But underperforming your peer group for two or three quarters in a row, that is another thing altogether. In that sad event, you could find yourself called to the captain's quarters for a good old-fashioned thrashing and possibly, heavens forbid, a reduction in income so severe you might have to give up the 8,000-square-foot cottage in the Hamptons (a fate, I am told, worse than death).
Given the dire consequences of underperformance, therefore, the Armani-loafered herd walks largely in lock-step -- and very gingerly at that -- especially when confronted with what appears to be a seismic shift in the global economy and investment markets. Consequently, they won't move until they are "certain" that they are not just right, but that everyone else is shuffling in the same direction at more or less the same pace.
The price action of gold of late, which saw gold nudging $743, gives me some hope that the scales are falling from the eyes of the broader investment universe.
That view is supported by an Op-Ed penned for the New York Times by the highly respected and often contrarian (for a main street analyst) Stephen Roach, chairman of Morgan Stanley Asia. Here's an excerpt...
Moreover, the more the Fed under Ben Bernanke follows the easy-money Alan Greenspan script, the greater the risk to the dollar.
Why worry about a weaker dollar? The United States imported $2.2 trillion of goods and services in 2006. A sharp drop in the dollar makes those items considerably more expensive -- the functional equivalent of a tax hike on consumers. It could also stoke fears of inflation -- driving up long-term interest rates and putting more pressure on financial markets and the economy, exacerbating recession risks. Optimists may draw comfort from the vision of an export-led renewal arising from a more competitive dollar. Yet history is clear: no nation has ever devalued its way into prosperity.
So far, the dollar's weakness has not been a big deal. That may now be about to change. Relative to the rest of the world, the United States looks painfully subprime. So does its currency.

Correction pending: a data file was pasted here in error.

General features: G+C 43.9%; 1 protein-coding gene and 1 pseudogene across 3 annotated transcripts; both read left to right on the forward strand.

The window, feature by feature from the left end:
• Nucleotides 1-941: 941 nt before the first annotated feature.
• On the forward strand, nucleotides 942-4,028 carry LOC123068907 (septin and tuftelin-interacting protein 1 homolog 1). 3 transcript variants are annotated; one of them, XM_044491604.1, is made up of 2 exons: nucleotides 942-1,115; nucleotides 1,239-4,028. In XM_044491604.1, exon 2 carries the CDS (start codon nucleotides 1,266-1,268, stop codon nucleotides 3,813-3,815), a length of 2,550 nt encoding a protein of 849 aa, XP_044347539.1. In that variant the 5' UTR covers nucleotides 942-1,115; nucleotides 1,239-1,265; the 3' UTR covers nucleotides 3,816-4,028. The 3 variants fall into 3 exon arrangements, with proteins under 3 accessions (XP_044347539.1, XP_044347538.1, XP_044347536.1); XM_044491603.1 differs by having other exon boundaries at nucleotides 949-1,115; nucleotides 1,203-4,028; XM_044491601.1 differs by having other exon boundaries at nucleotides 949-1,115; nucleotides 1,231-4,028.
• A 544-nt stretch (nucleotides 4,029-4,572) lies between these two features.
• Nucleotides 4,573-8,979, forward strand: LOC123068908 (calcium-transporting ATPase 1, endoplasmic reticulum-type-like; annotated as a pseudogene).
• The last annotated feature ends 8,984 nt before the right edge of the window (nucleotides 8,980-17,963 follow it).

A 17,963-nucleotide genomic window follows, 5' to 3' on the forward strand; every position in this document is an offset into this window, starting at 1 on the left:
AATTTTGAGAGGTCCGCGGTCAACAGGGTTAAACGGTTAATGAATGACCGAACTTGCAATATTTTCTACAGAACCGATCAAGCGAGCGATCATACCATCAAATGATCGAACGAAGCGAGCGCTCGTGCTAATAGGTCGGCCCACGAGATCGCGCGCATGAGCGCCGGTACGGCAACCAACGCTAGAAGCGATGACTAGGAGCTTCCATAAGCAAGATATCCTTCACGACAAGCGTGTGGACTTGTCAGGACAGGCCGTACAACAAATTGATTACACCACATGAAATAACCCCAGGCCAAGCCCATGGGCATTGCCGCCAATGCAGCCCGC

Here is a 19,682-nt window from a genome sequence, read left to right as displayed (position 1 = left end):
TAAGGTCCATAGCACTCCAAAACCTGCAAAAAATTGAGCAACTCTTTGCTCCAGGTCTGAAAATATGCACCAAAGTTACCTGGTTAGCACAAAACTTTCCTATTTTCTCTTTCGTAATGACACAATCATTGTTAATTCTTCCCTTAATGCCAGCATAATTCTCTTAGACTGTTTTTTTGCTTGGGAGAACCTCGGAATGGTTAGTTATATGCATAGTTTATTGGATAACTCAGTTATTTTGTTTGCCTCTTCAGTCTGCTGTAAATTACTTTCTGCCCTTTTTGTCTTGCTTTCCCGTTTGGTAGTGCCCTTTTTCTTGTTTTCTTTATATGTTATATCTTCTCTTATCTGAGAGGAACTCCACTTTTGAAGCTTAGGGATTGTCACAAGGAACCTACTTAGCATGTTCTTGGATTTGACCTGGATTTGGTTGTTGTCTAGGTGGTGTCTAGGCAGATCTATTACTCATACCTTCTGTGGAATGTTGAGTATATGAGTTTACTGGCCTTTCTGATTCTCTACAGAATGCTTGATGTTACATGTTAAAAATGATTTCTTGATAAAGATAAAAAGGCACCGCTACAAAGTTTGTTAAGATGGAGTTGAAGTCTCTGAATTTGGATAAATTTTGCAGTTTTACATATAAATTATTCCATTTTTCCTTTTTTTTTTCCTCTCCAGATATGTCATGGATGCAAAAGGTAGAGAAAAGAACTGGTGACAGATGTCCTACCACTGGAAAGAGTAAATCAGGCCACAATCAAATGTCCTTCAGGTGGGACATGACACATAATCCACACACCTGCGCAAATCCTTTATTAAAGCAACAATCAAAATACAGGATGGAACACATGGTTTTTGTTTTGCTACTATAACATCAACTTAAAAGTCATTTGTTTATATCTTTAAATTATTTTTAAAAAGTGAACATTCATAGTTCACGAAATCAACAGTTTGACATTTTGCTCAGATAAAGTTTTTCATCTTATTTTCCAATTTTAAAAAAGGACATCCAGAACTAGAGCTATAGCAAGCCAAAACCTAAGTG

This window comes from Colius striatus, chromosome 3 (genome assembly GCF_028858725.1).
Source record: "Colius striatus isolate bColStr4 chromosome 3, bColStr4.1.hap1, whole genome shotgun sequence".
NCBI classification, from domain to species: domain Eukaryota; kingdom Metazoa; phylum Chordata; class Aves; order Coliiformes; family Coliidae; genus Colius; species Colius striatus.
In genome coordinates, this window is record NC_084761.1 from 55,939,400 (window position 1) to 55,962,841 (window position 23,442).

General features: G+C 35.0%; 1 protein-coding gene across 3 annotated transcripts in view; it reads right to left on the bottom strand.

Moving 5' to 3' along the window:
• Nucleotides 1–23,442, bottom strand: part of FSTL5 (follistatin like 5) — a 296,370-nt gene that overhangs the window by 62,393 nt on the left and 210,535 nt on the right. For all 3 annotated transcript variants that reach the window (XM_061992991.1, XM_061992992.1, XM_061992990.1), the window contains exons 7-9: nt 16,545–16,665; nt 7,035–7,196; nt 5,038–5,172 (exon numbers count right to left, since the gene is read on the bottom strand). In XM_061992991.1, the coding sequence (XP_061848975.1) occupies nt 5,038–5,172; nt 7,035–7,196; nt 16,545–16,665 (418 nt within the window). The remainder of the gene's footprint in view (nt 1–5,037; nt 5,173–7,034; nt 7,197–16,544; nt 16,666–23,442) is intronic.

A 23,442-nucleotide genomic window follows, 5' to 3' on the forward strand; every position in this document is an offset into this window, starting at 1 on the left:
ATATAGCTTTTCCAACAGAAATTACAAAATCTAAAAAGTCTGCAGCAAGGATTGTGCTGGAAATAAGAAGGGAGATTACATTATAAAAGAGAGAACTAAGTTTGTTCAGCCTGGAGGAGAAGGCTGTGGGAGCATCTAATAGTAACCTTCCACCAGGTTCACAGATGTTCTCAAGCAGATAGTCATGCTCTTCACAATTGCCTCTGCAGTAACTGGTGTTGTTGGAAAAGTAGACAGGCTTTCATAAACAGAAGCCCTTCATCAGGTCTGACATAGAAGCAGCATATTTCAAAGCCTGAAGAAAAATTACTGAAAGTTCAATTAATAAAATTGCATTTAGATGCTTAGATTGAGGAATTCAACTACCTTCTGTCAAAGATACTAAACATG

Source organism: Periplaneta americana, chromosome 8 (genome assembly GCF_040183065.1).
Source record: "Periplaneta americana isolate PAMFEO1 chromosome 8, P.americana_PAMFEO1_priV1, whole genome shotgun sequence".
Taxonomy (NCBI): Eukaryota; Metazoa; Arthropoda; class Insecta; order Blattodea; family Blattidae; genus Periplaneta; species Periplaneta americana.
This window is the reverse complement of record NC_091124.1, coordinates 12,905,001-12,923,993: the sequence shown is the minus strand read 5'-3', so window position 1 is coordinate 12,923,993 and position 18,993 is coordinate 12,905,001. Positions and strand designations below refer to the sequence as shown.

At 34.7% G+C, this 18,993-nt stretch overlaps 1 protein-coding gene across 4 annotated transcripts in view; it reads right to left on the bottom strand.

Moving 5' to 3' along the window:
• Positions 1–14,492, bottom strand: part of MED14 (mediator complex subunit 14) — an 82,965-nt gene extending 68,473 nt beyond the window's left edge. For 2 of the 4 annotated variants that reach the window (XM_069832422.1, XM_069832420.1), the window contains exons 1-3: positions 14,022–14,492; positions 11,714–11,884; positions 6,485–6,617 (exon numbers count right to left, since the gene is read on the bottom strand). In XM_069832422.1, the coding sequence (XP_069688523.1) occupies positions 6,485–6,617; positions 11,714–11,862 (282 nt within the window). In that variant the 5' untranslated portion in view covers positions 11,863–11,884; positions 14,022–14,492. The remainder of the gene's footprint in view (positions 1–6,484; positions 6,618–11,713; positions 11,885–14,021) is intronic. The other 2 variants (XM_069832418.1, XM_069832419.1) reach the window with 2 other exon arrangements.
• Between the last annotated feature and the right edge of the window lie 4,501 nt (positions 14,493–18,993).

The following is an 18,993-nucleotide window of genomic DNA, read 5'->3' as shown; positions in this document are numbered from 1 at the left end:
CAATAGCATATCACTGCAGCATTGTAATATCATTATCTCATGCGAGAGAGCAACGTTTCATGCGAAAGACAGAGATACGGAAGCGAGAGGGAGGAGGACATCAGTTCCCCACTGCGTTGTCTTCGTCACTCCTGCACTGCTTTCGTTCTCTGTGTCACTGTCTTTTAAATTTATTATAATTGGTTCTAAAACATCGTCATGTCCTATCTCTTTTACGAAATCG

I probably don't need to tell you the importance of this sort of breaking away from the herd. Others look at Roach and wonder if maybe he could be right... then broach the topic delicately over martinis down at the local watering hole. Once the feedback loop confirms that the Fed, and the global economy, is indeed trapped squarely between a rock and a hard place, the stampede will begin for the sectors we are positioned in, especially gold stocks.
While gold stocks took a hit along with the broader markets in the early August rush for liquidity - understandable, given the fact that gold had not yet begun to move - as you can see from the chart below, they have begun to catch the attention of the larger investor herd. This rebound is nothing less, in our view, than a preview of the portfolio protection and upside profits that the better-managed gold producers will provide.
Sharp corrections make for quick turnarounds, especially when the underlying commodity - in this case, gold - is in a strong bull market. The trend is our friend.
David Galland is the Managing Editor of BIG GOLD, the highly acclaimed monthly publication dedicated to keeping investors closely in touch with opportunities in the precious metals producers and near-producers with larger market capitalization, the very stocks that institutional investors gravitate to during periods of crisis. Large volume makes these easy-to-buy, easy-to-sell stocks ideal for investors looking for the extraordinary upside of gold stocks in a gold bull market, but without the more speculative risks from junior exploration stocks. Learn more by clicking here now.